Bearing your soul—transparent before your Creator, God.
Bearing the weight of your actions—good and not so good.
Bearing the scrutiny of others and our internal self.
Bearing the hardships and testings along life’s journey.
Bearing the responsibility for what you’ve said, done, thought, written, shared, taught, imposed, desired, touched, took, gave, blessed, cursed, healed, harmed, lifted up, brought down.
Bearing the yoke of Heaven (surrendered to God, His word, His covenant—your identity is in Him).
Bearing the final outcome of it all—with your soul’s work salted by His holy fire, tested by His holiness, so the work is either reduced to ash and stubble or glorified in Him.

 

For God shall bring every deed (every action, work)
into litigation (for His judgment),
everything that is concealed,
whether it be good or whether it be evil.
—Ecclesiastes (Kohelet) 12:14

 

And I saw a great white throne and the one sitting on it.
The earth and sky fled from his presence,
but they found no place to hide.
I saw the dead, both great and small, standing before God’s throne.
And the books were opened, including the Book of Life.
And the dead were judged according to what they had done . . .
And anyone whose name was not found recorded in the Book of Life
was thrown into the lake of fire.
Revelation 20: 11, 12, 15

 

Both the soul and the body face their shared judgment: Both are accountable for the life journey. So they are reunited in a new way at the end of days—for a resurrection to righteousness or to punishment.

 

Their embattled soul-body relationship and fractured state lead to the second reason why we need a bodily resurrection . . .

 
nienke-broeksema-UdTV56iEjIw-unsplash
 

SHORT VERSION: SOUL-BODY DILEMMA

the need for a re-alliance

 

Your soul is knitted (so to speak) to your body while in the womb.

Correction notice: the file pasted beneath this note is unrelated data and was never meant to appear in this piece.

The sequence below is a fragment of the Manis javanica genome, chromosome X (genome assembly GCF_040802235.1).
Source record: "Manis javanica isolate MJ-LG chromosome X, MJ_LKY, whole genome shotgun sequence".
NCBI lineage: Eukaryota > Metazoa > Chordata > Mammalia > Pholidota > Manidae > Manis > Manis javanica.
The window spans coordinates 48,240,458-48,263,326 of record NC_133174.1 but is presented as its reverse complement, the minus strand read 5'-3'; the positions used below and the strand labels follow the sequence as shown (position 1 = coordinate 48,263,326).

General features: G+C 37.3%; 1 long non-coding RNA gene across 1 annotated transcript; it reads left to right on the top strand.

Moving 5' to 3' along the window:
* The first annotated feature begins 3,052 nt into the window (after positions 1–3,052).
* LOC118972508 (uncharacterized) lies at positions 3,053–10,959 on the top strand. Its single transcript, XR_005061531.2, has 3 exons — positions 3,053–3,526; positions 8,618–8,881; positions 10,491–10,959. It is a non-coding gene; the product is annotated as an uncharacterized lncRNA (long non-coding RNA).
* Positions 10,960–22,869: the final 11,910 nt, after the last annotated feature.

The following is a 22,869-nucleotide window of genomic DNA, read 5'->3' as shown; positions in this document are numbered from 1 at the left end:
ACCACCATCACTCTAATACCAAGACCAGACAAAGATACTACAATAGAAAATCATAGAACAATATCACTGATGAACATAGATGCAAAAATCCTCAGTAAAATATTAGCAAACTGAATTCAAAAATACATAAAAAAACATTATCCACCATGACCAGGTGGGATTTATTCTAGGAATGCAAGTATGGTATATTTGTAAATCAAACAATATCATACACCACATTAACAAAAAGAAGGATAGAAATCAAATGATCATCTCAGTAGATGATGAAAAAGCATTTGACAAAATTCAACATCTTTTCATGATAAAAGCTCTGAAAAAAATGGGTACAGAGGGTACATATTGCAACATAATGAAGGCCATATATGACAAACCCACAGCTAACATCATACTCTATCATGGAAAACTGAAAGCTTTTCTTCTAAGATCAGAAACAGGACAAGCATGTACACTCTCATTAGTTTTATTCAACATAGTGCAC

“The spirit of God has made me,
and the breath of the Almighty gives me life.”
Job 33:4

 

And the Lord God formed man of dust from the ground,
and He breathed into his nostrils the soul of life,
and man became a living soul.
Genesis 2:7

 

Yes, God’s breath is in you. He breathed into you from deep within Himself. He’s that close to you, day by day, hour by hour, soul-breath by soul-breath.

 

Per the Hebrew in scripture, there are three words used interchangeably for soul that shed light on its nuances: breath of life (neshama), spirit/wind (ruach), and life force/self (nefesh).

 

That last one is enmeshed with the body, making a way for the soul to join the body in a human experience while in this worldly dimension.

 

But the purpose of the God-breathed soul is upward: Elevating the soul-body relationship, surrendering to the will of God, accepting the yoke of heaven. Meanwhile the body is drawn downward, tethered to the things of this world because it came from the earth, drawn to earthly things.

 

Think dust to dust.

 

So the push-pull is on. And if the soul/spirit follows the body’s earth-minded drives vs. the call upward, the soul-body union can become . . .

 

Flooded with spiritual darkness, doctrines of demons.

Strictly a receptor—receiving for self, with no capacity for authentic giving.

Compelled by the things of this world.

Defiant, resisting the yoke of heaven.

Dissonant, clashing with God Himself.

 

In other words, a ravaged, war-scarred vessel whose soul-body partnership is in disrepair.

 

For a resurrection to righteousness,
it will need a reconstruction worthy of God’s presence.

Raised. Recalibrated. Renewed.

 

Here’s how: read the next and last post in this series: HIS RIGHTEOUSNESS CAN BE YOURS.

 
 

HAVE YOU READ THESE POSTS IN THE SERIES?

What God Revealed

Real-Life Accounts

Real-Life Accounts Cont’d

The Resurrection Thunderbolt From Heaven

Rabbi Scholars Defend Jesus’s Resurrection

Why A Bodily Resurrection

His Righteousness Can Be Yours

 

Resurrection series first created between March 30, 2016 – July 3, 2016

 

Photo Credit: Resurrection/Tomb photo by jchizhe, purchased on iStock.com (Stock photo ID:1243063771)

Photo Credit: Shakespeare by Jessica Pamp on Unsplash.com

Photo Credit: Bear Running by Zdeněk Macháček on Unsplash.com

Photo Credit: It’s Your Breath by Nienke Broeksema on Unsplash.com

Journey on